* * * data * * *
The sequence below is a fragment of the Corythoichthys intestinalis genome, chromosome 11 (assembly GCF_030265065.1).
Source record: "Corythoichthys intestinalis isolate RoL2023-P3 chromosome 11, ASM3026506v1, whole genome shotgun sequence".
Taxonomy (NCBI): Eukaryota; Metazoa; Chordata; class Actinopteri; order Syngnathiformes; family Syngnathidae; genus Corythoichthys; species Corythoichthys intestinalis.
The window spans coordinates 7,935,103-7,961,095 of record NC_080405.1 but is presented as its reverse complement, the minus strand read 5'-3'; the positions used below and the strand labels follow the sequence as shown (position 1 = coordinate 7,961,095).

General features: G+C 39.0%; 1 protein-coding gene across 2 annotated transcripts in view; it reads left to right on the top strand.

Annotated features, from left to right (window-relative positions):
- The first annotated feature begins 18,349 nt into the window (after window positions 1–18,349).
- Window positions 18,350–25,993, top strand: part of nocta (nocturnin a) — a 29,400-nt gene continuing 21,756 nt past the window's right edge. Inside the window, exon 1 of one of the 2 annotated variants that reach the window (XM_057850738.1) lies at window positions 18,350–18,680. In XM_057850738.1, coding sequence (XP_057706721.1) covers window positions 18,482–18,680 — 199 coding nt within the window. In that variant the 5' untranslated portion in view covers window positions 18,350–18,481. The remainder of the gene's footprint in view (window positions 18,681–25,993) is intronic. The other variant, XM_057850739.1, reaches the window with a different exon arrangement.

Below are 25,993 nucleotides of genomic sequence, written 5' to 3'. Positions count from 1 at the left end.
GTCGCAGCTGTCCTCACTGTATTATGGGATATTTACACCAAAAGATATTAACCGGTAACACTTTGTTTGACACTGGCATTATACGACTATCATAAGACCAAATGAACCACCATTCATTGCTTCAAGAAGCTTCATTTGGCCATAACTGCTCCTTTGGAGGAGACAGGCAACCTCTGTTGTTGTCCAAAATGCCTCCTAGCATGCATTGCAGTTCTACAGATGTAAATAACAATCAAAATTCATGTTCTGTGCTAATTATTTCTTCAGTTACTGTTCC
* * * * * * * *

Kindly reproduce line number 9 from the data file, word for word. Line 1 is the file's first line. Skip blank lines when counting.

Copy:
Below are 25,993 nucleotides of genomic sequence, written 5' to 3'. Positions count from 1 at the left end.